Ship prices keep on falling, sales come early for ship owners
Ship prices keep on falling on the back of low freight rates. According to the latest report from shipbroker Allied Shipbroking, January sales seem to have come early this year, though there seems to be further discounts to be offered in the market once the New Year kicks off. “With such corrections being noted it’s worth taking a round-up of the price trends we have seen over the past 8 months since the market started its downward spiral. In particular, it’s interesting to go through the Capes and Panamaxes which have also been the ones noting the sharpest corrections, while reaching very interesting levels of late”.
George Lazaridis, Allied’s Head of Market Research and Asset Valuations, said “since April we have seen a radical decline in prices for second-hand vessels in both these size segments. The 5 and 10 year old Capes have shown a whopping 25% and 26% decline in prices during this period, reaching levels of around US$ 39.0 and US$ 27.5 mln, respectively. These figures become all the more noteworthy, as a newbuilding order could still set you back US$ 54 mln, meaning that you can snatch up a 5 year old vessel at 72% of the price of a new order, while a 10 year old vessel is at just under 51%”.
Lazaridis added that “things get even more enticing when you look at the Panamaxes, with prices for new orders set at US$ 30.0m for a Kamsarmax and US$ 29 mln for a Panamax (although the latter is hardly offered by shipbuilders any more), while prices for 5 year old Panamax-es are in the region of about US$ 20 mln and 10 year old vessels are going for around US$ 14.5 mln. Therefore, in the case of Panamaxes, 5 year old and 10 year old second-hand assets are currently going for a discount 39% and 50%, respectively, when compared to the price of a new order, while the difference becomes even bigger when compared to the cost of ordering a Kamsarmax. This has largely been due to the faster pace correction in second-hand Panamax prices during these past eight months, as we noted a 29% decline in 5 year old assets and an impressive 37% decline in 10 year old assets”.
The shipbroker’s analyst raised the question of what does this all mean and where should buying focus be centred on next?
According to Lazaridis, “the truth is at the moment and as things stand it makes more sense to go for second-hand assets when looking purely on the price being paid. There are, however, many out there that will say that these newbuildings are not comparable in design features to the older tonnage, while their payment terms are more favourable during the current poor performing freight market. That may well be beyond the underlying point though, as both asset classes are still well above where they stood in late 2012 when the market had reached its most recent bottom”.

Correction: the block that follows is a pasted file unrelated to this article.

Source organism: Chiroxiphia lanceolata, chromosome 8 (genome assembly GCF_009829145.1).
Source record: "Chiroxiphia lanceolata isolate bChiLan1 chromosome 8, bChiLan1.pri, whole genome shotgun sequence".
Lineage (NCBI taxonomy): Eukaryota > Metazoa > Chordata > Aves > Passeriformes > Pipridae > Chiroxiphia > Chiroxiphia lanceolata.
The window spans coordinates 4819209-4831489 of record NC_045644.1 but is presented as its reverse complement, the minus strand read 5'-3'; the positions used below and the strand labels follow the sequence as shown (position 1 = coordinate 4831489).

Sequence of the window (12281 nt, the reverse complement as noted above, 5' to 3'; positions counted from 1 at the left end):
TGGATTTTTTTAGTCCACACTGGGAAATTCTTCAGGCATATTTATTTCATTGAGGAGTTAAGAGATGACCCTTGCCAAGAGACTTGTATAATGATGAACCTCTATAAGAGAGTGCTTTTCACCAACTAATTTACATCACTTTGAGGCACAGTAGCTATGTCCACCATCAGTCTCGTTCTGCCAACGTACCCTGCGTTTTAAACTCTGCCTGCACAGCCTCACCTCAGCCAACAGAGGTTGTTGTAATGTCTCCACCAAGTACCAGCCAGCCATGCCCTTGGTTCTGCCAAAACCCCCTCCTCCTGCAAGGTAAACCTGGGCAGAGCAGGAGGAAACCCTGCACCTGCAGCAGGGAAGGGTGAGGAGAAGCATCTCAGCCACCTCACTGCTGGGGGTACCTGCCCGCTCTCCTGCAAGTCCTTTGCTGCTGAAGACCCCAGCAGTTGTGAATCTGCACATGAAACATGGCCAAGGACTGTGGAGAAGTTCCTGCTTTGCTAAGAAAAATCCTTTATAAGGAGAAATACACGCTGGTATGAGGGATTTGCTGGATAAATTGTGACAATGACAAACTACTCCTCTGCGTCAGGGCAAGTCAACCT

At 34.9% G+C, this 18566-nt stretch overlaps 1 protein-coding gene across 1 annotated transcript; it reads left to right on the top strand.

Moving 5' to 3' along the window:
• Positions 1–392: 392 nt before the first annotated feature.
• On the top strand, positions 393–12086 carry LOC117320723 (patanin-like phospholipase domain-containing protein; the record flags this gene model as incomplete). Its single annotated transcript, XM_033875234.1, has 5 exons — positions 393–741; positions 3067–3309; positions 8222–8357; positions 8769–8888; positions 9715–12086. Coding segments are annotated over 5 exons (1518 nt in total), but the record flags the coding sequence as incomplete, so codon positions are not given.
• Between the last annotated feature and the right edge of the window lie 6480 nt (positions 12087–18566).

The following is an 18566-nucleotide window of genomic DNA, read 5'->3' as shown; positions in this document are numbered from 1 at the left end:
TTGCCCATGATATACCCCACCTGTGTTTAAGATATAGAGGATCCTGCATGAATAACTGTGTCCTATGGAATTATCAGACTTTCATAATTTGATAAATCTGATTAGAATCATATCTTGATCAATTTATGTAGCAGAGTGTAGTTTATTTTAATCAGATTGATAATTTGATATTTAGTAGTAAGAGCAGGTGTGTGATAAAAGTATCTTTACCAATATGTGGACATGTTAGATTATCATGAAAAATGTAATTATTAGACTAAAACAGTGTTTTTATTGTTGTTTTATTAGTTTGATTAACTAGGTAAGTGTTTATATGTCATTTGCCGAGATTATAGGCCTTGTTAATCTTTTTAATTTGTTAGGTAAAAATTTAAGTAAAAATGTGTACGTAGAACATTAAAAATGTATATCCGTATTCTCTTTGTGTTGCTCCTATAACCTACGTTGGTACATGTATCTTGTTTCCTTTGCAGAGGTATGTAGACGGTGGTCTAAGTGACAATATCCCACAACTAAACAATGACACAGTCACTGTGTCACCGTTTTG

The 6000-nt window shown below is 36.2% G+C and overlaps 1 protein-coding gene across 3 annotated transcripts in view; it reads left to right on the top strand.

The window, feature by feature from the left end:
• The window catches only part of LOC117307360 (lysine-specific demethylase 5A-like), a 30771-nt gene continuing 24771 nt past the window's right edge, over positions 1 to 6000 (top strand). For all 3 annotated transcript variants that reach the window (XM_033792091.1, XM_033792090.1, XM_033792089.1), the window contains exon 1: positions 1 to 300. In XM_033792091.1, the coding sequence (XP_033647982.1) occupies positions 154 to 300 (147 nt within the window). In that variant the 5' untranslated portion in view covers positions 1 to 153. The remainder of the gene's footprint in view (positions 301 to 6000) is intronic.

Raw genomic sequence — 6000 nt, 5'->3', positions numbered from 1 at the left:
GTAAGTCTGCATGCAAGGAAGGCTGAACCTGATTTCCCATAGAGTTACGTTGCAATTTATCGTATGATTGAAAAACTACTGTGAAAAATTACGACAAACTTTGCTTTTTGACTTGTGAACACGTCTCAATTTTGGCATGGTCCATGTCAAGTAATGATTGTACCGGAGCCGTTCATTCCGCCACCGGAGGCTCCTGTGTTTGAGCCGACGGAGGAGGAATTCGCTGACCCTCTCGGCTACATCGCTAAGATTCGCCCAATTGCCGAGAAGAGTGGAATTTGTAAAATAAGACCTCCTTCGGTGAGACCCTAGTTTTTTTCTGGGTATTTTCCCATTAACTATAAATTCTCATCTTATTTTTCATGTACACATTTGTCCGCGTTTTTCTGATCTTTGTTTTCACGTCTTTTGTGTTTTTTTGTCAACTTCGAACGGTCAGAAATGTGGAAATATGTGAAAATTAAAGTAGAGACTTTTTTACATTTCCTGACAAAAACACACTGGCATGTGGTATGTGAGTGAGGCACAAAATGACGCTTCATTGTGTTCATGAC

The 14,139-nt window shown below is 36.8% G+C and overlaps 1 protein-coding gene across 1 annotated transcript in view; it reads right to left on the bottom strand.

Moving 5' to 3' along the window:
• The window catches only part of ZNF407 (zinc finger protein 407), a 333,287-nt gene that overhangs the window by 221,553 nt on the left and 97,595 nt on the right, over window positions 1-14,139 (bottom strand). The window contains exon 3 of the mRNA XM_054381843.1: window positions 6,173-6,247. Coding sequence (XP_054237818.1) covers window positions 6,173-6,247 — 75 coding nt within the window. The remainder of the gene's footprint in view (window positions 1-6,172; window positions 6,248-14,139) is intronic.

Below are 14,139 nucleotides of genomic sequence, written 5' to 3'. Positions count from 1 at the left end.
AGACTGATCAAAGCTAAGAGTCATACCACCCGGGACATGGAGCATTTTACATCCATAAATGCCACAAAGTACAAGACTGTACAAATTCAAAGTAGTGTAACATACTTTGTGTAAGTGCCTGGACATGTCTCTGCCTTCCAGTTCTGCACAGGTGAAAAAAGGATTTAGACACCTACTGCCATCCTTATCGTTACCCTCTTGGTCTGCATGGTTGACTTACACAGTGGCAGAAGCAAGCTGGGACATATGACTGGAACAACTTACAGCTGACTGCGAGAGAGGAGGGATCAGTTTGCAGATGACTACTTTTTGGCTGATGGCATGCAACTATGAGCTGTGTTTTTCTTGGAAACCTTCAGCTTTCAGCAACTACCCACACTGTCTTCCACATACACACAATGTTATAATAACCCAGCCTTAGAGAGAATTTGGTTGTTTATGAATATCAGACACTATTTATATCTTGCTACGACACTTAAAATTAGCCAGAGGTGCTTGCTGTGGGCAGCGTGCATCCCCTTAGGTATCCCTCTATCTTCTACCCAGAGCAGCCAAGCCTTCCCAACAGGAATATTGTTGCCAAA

Meanwhile, “at the same time further discounts could easily be seen in second-hand tonnage, as there is no real barrier preventing further price drops and with things becoming more difficult in terms of earnings, we are surely to see further discounts down the line. In the case of newbuildings though things are a bit trickier. Despite the intense competition amongst shipbuilders to secure the interest of any perspective buyers, they have barriers preventing them from offering discounts which are “too low”.
The main ones are construction costs and ease of finance. With steel prices having declined considerably and looking to remain under pressure in the near-term, the first barrier shouldn’t be too difficult to overcome. The latter, however, is a bit more problematic. Shipbuilding finance has already faced significant problems during the first half of the year, and it looks as though it will be even harder for shipbuilders to assist in finance and guarantee letters for their offered ships if their margins are lacking. As such, it seems that we are primed for perfect conditions to promote second-hand tonnage in the New Year and with all this interest mounting, one becomes curious to see at which point the starting pistol will be fired to spark off another second-hand buying spree rally”, the shipbroker concluded.